3. The market. Two of the big purported advantages of legalization derive from the market. With the market providing fully legal drugs, drug prices will fall significantly but their safety will increase. So junkies would supposedly commit far fewer crimes to support their habits and fewer users would get sick or die from tainted drugs. Fine.
But I'm puzzled why legalization supporters don't follow the implications of market competition to their logical conclusion. Competing firms would have a huge incentive to make now-legal opiates and hallucinogens better. (Even a government-regulated monopoly would have this incentive, albeit probably less strongly.) So I wonder what happens when Pfizer introduces Phocaine, a form of cocaine that is five times more physically addictive than current cocaine and gets the user five times higher. And what happens when Bristol Myers Squibb retaliates by marketing Squibborin, a form of heroin that is ten times as physically addicting as current heroin and prolongs the high ten times as long?
I can envision at least two consequences. First, all the carefully constructed estimates of drug demand--estimates that legalization advocates use to argue that we could put all the new addicts in rehab with the savings from ending the War on Drugs--become suspect. Given a little time, we could well have far more addicts than currently projected. Second, an important part of civil society--solving the big Prisoner's Dilemma of living in groups--will be threatened. If everybody else in the group works and is productive, I probably can get away with not working: the group may grumble a little, but in the end, it may well view supporting me as less costly than shunning or punishing me. (I am quite charming, after all.) But if everybody thought this way, nobody would work, and the group would be in big trouble. Human societies have constructed powerful social norms and apply significant pressure to induce individuals to work and contribute to the social good.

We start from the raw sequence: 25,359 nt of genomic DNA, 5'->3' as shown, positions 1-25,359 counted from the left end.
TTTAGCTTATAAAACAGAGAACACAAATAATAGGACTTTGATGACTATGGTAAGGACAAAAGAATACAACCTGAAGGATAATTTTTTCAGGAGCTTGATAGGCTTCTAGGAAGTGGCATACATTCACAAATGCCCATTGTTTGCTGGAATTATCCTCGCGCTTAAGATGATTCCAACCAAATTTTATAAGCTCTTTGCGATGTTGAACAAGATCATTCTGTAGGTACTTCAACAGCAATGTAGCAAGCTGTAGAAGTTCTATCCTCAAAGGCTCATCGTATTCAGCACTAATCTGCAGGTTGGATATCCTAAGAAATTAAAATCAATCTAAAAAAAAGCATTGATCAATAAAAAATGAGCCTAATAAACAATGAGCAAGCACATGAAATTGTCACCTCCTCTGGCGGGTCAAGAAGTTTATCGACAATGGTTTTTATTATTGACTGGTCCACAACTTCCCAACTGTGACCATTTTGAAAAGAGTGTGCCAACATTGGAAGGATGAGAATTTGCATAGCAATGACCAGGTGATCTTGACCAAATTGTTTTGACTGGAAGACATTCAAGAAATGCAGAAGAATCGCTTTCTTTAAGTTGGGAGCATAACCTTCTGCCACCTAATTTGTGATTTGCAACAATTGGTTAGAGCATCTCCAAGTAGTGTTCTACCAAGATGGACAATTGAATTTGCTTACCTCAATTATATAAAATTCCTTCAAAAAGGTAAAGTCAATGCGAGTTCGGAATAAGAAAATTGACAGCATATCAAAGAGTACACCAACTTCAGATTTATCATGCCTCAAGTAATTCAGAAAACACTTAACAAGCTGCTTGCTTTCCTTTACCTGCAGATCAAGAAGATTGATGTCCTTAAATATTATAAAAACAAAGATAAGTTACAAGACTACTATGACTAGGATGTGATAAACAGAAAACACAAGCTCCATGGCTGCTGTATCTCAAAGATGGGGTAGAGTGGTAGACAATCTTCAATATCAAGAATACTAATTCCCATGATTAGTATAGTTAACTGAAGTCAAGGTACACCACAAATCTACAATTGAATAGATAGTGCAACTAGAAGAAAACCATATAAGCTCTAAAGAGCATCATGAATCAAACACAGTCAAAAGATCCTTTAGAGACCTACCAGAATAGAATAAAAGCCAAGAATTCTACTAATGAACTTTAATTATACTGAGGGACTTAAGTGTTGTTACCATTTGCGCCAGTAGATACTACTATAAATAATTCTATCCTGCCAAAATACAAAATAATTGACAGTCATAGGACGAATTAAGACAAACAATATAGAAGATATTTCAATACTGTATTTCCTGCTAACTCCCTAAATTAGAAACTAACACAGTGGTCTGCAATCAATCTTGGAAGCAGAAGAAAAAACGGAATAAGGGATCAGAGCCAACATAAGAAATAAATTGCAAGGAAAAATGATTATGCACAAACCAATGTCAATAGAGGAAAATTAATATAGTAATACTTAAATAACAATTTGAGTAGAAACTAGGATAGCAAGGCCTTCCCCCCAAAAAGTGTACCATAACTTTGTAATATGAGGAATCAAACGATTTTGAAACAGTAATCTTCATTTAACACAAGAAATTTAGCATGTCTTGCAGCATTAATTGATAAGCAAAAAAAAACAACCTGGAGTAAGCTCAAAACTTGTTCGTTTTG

But utterly addicted and totally blissed-out individuals don't respond to such pressures. And if there are enough of them, the group is in big trouble. Steven Levitt quotes James Q. Wilson (p. 543): "tobacco shortens one’s life, cocaine debases it. Nicotine alters one’s habits, cocaine alters one’s soul. The heavy use of crack, unlike the heavy use of tobacco, corrodes those natural sentiments of sympathy and duty that constitute our human nature and make possible our social life”.
I wasn't able to locate a copy on the Web of Wilson's famous 1990 Commentary piece from which that quote was taken, but here is Wilson's more recent argument against full legalization.
There are perhaps other things to consider. What about the Becker/Murphy idea of legalizing but taxing the hell out of drugs? I don't think that would work as intended, either, but even if it did, I can't see how that would appeal at all to Libertarians, the focus of this little essay. What about decrminalizing just pot? What about throttling back all the martial language and imagery? Et cetera.
But I have a day job and this is enough for now.